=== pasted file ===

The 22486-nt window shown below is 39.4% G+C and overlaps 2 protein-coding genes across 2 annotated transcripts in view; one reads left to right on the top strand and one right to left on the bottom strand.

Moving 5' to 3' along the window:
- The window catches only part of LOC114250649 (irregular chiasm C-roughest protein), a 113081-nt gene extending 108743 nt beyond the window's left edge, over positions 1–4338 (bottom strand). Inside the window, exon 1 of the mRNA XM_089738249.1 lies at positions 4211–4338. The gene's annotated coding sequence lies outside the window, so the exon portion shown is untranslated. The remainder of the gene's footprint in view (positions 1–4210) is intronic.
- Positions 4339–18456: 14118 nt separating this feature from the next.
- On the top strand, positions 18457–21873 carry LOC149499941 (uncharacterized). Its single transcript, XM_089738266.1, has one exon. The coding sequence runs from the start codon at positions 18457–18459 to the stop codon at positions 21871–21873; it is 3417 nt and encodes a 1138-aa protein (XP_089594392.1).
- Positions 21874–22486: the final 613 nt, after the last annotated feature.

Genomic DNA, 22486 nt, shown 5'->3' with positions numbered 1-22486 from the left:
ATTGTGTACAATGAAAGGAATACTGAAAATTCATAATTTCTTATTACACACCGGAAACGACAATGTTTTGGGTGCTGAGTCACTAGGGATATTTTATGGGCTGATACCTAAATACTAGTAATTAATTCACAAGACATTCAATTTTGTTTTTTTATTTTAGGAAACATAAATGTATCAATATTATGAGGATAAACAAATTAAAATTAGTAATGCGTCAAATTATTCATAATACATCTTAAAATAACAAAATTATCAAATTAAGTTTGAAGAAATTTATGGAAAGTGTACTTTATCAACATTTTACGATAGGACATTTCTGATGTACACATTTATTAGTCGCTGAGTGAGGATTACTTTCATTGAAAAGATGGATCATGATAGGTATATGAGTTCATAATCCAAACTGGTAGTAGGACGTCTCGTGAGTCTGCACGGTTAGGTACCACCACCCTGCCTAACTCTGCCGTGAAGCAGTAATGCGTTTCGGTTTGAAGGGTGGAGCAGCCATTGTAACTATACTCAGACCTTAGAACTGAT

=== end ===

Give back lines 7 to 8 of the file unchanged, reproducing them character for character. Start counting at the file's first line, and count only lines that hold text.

Genomic DNA, 22486 nt, shown 5'->3' with positions numbered 1-22486 from the left:
ATTGTGTACAATGAAAGGAATACTGAAAATTCATAATTTCTTATTACACACCGGAAACGACAATGTTTTGGGTGCTGAGTCACTAGGGATATTTTATGGGCTGATACCTAAATACTAGTAATTAATTCACAAGACATTCAATTTTGTTTTTTTATTTTAGGAAACATAAATGTATCAATATTATGAGGATAAACAAATTAAAATTAGTAATGCGTCAAATTATTCATAATACATCTTAAAATAACAAAATTATCAAATTAAGTTTGAAGAAATTTATGGAAAGTGTACTTTATCAACATTTTACGATAGGACATTTCTGATGTACACATTTATTAGTCGCTGAGTGAGGATTACTTTCATTGAAAAGATGGATCATGATAGGTATATGAGTTCATAATCCAAACTGGTAGTAGGACGTCTCGTGAGTCTGCACGGTTAGGTACCACCACCCTGCCTAACTCTGCCGTGAAGCAGTAATGCGTTTCGGTTTGAAGGGTGGAGCAGCCATTGTAACTATACTCAGACCTTAGAACTGAT